Yesterday, I was speaking with my financial advisor, who I have known since childhood. I have money invested through his company, and have always been happy with the advice he gives me. Even though he’s got some personal interest, I have always felt like he’s got my best interests in mind as well.
He was looking at my accounts, noticed that I had some money from a CD sitting in my money market account. Since I didn’t want to put it into another CD right now (working on re-creating my CD ladder), he suggested that I pull the money out from that account and put it into a high interest account at another institution.
That’s right, he told me to take money away from his company. The interest rate I was earning was ridiculously low, and I could easily be earning more with a high yield savings account at one of many other banks. I, of course, knew that, but had just left the money there for ease. After all, in a few months, I will be putting it back into a CD. Then he said that he would look for CD rates for me through his company, but that I should also look at online banks I trust, if that’s something I’m comfortable with (I am) because I might find something better.
All in all, great advice, and something I was very surprised to hear. It’s nice when you get information that indicates to you that maybe your advisors really are looking out for you.
Megan is a 30-something government employee in the Washington, DC area. She got interested in Personal Finance when she got out of college and realized that her paycheck wasn’t going to go as far as she had hoped. Since starting this blog, she has managed to buy a house and make a solid start on her retirement goals, and hopes to help others do the same. Here is her story:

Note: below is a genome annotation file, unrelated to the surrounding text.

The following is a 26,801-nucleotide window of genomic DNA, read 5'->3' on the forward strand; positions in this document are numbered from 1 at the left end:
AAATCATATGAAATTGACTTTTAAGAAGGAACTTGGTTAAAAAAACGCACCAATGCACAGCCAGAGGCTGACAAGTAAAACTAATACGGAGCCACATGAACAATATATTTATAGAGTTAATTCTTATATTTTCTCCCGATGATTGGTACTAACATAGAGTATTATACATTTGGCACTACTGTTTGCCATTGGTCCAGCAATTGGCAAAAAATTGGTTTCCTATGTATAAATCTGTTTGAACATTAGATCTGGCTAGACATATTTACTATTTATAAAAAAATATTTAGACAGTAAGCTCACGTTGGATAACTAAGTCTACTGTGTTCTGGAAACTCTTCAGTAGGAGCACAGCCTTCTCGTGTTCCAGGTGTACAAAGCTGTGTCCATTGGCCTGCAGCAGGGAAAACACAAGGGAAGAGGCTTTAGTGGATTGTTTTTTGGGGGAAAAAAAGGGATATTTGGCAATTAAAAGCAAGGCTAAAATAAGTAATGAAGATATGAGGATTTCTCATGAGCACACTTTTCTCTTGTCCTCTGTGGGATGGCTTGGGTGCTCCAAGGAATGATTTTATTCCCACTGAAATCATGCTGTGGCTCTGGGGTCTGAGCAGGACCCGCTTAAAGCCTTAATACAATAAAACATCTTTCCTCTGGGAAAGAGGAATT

In 2007, I was a gainfully employed 20-something with no debt but not a lot of knowledge about personal finance. It was a co-worker’s comment about Roth IRAs that sent me to the internet, searching for information. It was then that I realized that I really didn’t know a whole lot about personal finance and that my current financial situation was due a lot to inherent frugal tendencies, generous family members, a fear of debt, and good luck. While that was working for me, clearly I needed a better plan.
While I had no debt, I was also pretty much living paycheck to paycheck and not worrying about going over budget (I say this as if I had a real budget) because I had an emergency fund set aside to cover any overages.
Except that’s not what an emergency fund is for.
So I did a lot of research, read a lot of blogs, and decided that I needed a plan. I needed to budget. I needed to know what I was spending my money on. I needed to prepare for the future.
I decided to create a blog not only to make myself accountable to others but also to share the knowledge that I gained along the way. I’ve learned so much from my fellow bloggers, and I hope that my readers can find something useful in what I have to share as well.